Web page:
Style

The Hill Life: An Airplane Overshare

Like many Americans, I traveled home for Thanksgiving.  On my D.C.-bound flight, I was seated next to a Hill Staffer and a soldier.  

During the flight, the two struck up a vibrant conversation.  Over the course of this conversation, the Staffer talked about his Boss’s traveling habits, the Boss’s reaction to the Giffords’ shooting, the Boss’s feelings about the Tea Party, the Boss’s work to secure funding for a local military installation and much more.  The conversation was lively, funny and entirely too F***ING personal and inappropriate to be sharing with a stranger on a public airplane flight within earshot of dozens of other people.

I wanted to beat him with my carry on bag.

First off, how well do you know the person in the seat next to you?  Not just on an airplane, but in a bar, a restaurant, a hair salon, etc?  He or she might say they’re a soldier, but do you know that for sure?

Secondly, are you and your conversation buddy sitting in the “Get Smart” Cone of Silence? No? Then, what makes you think that there aren’t dozens of people who can hear you?  What makes you think that none of those people work for a newspaper, the other party, another Member or are otherwise involved in this business we call show?  Or worst of all, what if one of those people is your Boss’s constituent?  

Hill Staffers often talk amongst themselves in candid terms.  But I can guarantee you that most voters are not accepting of our black humor and outspoken opinions.  They don’t understand that underneath Staffers’ bravado and cynicism are people who care about their country, and that a few casual stories about the Boss are not indicative of his or her character as a whole.  They only know that they just got a peak behind the curtain, and what they saw wasn’t good.

So what is a Staffer to do?

To start with, don’t talk to strangers.  Problem solved.  

Not willing to go cold turkey? Unsure what to do if seated next to a Chatty Cathy curious about your job?  

  • Don’t discuss anything that hasn’t been disclosed publicly.  If it’s in a press release, news article or blog post, you should already know the talking points.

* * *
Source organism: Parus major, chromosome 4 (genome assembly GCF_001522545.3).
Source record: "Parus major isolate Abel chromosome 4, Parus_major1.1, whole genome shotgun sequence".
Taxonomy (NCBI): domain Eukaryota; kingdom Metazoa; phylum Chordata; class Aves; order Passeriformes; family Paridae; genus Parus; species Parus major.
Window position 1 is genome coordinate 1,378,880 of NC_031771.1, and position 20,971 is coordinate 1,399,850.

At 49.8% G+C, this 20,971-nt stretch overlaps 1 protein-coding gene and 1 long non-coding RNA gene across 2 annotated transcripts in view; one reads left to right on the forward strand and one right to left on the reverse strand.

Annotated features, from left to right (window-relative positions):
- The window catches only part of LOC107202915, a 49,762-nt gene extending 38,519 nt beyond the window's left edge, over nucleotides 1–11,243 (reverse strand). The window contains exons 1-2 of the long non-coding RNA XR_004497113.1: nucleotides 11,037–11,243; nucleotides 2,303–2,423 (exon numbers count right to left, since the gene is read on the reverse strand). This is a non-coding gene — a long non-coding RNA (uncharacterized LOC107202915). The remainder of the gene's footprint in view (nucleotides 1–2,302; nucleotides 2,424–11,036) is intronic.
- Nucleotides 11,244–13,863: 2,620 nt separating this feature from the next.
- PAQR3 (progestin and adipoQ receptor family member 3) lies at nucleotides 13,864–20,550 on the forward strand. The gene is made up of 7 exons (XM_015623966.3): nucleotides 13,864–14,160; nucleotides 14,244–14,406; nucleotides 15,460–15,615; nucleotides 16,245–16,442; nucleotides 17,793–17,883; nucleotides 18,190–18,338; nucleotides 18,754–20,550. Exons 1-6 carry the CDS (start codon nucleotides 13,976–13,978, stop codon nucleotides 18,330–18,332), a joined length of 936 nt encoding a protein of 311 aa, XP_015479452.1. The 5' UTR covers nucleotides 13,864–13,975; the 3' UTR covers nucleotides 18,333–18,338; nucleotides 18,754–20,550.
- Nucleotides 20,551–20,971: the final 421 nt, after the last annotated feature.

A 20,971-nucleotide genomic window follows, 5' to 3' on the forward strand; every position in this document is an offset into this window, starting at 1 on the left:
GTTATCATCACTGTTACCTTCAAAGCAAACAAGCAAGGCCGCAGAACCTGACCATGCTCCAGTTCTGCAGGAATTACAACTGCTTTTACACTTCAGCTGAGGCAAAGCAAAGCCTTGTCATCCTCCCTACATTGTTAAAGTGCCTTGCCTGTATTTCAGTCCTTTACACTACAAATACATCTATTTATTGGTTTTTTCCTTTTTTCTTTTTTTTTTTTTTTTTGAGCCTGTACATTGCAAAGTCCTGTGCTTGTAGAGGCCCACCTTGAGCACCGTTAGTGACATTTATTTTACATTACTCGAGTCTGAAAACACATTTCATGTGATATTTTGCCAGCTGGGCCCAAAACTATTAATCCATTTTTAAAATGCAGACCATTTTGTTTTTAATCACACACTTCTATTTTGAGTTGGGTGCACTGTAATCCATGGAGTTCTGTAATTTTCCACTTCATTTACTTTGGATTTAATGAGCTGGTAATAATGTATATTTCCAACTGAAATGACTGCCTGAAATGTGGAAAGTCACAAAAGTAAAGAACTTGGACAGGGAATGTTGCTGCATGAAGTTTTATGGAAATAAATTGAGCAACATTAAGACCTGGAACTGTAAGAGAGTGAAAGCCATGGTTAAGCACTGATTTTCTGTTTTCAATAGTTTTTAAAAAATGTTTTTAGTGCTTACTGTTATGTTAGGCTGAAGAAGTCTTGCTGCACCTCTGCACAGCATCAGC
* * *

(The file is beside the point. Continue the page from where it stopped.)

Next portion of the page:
• Don’t be negative.  People are scared that their government is off-the-rails, give them reason to hope.  Be intelligent, learned and polite.  
  • Don’t argue.  You can achieve this goal by not to talking too much.  Say who you work for, that you like your job, that working for Congress is a trip and then bury yourself in a book.  Only the rudest person will continue to grill you if you look disinterested in conversation. If they do, remain calm, polite and don’t engage in the debate.  But again, the best way to avoid a fight is to not say what you do or to keep the conversation short.

I almost belted the Staffer on my flight, such was the depth of his oversharing.  Don’t be that Staffer.  Remember, loose lips, sink ships.  Or something like that.

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  1. Ben CS says:

    On a related note, I'd love to hear some of that Hill staffer black humor and those outspoken opinions. I know it won't happen on this blog (Belle, you're a model of discretion) but maybe someone could do a Hill equivalent of 'Conde Elevator?' Just a thought ­čÖé

    November 30, -0001/Reply
  2. K says:

    Great advice. I love Get Smart reference.

    November 30, 2011/Reply
  3. MM says:

    Amen! And even if you are amongst friends/fellow staffers, be aware of where you are and how loudly your talking – I know it's been said here before, but local bars, the metro, baseball game, etc. are not safe places to blow off steam about your boss using “outdoor voices” – I've been in a number of situations where my friends/co-workers get caught up in a heated discussion/drink a little too much and don't realize how loudly they're talking, and surrounding people have definitly heard more than they should have. (Not to mention, the loud talking itself is a bit inconsiderate!).